It's too bad Frank's piece is available only to subscribers (click here to read it if you're a paying customer), because Frank's thesis deserves better than hit-or-miss summary. Although let me take a simplistic swipe anyway: anyone who tries to argue that Bush I was worse than Bush II because the former pushed a constitutional amendment to ban flag-burning, as Frank does, really needs to take another look at Alberto Gonzales's torture memos. At the very least.

Frank also omits entirely one of Bush I's signal accomplishments: the passage of the Americans with Disabilities Act, evidence that Bush's Yankee Republican impulses were not entirely dead. I don't doubt that someone will e-mail me that Bush had little to do with the ADA. I don't care. He supported it and he signed it. Bush II has given the ADA lip service, but today's Republican Party would just as soon get rid of it. Indeed, in 2001 our only president nominated to a federal judgeship a man who'd said the ADA was "not needed."

But Frank reserves the bulk of his essay for Iraq, tying himself into knots in attempting to show that Bush I's largely successful intervention to liberate Kuwait was, in fact, a bigger disaster than Bush II's current war. Frank builds his case mainly around Bush I's outspoken support for Iraq's Kurds and Shiites to rebel against Saddam Hussein in 1991, which led to slaughter after Bush refused to back up his words with force. He writes:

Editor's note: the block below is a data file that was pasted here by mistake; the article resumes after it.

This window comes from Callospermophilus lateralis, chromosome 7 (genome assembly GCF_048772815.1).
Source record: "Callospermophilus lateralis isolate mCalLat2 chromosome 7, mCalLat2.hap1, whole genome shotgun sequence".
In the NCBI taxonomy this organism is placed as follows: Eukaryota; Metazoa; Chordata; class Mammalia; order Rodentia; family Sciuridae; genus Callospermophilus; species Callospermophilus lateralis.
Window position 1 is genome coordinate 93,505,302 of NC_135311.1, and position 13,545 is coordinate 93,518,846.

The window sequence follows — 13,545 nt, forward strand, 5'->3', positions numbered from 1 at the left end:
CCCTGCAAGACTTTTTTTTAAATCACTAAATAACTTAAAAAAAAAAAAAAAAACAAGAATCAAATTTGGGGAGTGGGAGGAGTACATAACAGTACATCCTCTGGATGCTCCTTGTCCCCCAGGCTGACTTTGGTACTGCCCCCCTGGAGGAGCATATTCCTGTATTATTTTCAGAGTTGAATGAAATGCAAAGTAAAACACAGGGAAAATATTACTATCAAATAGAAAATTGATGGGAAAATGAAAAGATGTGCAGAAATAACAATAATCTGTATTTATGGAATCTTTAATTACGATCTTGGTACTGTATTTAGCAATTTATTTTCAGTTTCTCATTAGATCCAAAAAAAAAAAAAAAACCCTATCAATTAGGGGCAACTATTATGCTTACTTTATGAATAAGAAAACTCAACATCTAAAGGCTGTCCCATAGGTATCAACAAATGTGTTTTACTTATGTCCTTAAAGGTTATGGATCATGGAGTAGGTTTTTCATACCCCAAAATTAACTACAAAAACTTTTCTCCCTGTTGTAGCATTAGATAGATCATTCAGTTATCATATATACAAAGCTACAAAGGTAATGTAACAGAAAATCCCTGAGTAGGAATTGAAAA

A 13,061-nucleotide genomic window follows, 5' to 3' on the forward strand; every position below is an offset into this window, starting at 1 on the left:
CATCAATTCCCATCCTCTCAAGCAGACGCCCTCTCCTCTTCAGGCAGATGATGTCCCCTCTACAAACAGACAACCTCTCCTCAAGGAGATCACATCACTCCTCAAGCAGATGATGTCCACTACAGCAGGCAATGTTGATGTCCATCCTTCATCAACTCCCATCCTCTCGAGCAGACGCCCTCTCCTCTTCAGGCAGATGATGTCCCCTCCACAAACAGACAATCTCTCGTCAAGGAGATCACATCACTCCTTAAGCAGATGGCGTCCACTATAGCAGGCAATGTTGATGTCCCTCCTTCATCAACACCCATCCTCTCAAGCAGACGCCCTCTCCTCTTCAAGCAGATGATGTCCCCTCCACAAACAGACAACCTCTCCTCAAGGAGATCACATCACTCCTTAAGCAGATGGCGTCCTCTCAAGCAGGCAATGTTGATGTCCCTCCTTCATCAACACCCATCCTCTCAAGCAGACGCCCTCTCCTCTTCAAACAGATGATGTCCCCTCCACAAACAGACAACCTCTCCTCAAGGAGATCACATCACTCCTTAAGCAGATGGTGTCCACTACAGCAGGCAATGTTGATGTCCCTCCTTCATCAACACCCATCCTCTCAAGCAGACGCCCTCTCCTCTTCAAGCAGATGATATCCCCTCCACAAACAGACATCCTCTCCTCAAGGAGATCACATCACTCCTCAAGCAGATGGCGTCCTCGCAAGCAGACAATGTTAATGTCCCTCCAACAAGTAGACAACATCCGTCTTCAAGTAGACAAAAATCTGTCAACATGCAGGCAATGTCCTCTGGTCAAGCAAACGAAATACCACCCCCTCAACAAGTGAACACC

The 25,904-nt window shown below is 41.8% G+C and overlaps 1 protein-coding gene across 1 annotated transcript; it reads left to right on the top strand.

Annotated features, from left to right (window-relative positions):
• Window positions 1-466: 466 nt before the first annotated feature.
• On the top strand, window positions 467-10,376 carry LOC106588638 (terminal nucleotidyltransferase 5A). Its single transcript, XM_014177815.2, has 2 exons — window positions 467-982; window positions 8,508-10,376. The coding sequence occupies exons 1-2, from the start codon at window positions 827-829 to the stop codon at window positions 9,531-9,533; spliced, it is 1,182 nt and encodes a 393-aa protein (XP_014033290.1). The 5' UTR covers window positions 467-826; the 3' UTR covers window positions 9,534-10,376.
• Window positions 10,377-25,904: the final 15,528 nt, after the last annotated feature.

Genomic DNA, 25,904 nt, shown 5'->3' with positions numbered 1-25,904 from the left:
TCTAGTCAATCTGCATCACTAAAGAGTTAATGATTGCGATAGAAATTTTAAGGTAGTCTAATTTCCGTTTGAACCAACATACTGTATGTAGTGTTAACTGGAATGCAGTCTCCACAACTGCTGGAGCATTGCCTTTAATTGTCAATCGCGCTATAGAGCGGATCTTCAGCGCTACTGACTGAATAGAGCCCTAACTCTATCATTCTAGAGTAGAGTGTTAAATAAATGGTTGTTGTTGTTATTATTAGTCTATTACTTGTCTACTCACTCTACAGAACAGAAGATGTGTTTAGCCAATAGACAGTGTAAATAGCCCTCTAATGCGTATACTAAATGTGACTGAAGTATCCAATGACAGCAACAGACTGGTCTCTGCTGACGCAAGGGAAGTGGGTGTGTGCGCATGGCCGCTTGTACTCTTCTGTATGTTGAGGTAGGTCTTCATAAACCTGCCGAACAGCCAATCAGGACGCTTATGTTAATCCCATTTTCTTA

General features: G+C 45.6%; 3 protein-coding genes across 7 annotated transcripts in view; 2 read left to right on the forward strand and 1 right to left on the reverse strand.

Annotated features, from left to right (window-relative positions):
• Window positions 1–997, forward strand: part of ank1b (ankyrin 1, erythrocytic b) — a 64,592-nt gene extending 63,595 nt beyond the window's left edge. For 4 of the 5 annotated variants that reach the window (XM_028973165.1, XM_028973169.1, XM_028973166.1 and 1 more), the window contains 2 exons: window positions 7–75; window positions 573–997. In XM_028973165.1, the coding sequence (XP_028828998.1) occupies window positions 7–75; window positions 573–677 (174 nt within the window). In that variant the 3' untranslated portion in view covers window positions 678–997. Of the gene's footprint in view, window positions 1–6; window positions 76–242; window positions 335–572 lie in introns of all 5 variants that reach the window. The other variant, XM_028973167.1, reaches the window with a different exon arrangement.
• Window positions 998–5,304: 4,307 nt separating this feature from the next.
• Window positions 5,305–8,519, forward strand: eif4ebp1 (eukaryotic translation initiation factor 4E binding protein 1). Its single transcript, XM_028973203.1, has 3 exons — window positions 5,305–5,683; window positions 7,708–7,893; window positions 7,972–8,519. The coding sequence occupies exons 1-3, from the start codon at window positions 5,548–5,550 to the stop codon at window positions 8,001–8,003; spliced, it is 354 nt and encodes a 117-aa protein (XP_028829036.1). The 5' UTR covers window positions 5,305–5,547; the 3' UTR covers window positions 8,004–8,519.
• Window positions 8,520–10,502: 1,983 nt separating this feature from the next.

[W]hat is worse: telling the world that you are sure about WMD when you are only pretty sure - or telling a group of people that you support their efforts to rebel and then standing by as they get killed? Killing thousands in an attempt bring democracy to a brutal dictatorship - or allowing many thousands more to be killed in the name of holding together a coalition and maintaining regional stability by preserving a brutal dictatorship? If we are ashamed of the actions Dubya has taken in our name, why are we not even more ashamed of the actions Poppy took in our name?

Oh, come now. Bush I engaged in amoral realpolitik, and for that he deserves some criticism. But was it a bad thing that the Kurds and the Shiites rebelled? Did anyone really think we were going to rush in and support them? There was every reason to think the rebellion might have succeeded; it failed, as Frank himself notes, because the Iraqi army turned its guns on the rebels rather than on Saddam. Tragic as it was, these things happen, and it's hardly a reason that Bush I shouldn't have encouraged a coup. Bush II, on the other hand, is merely responsible for the single worst foreign-policy debacle since Vietnam, maybe even including Vietnam. Bush I's cynicism enhanced our alliances with the world community. Bush II's idealism has destroyed those alliances.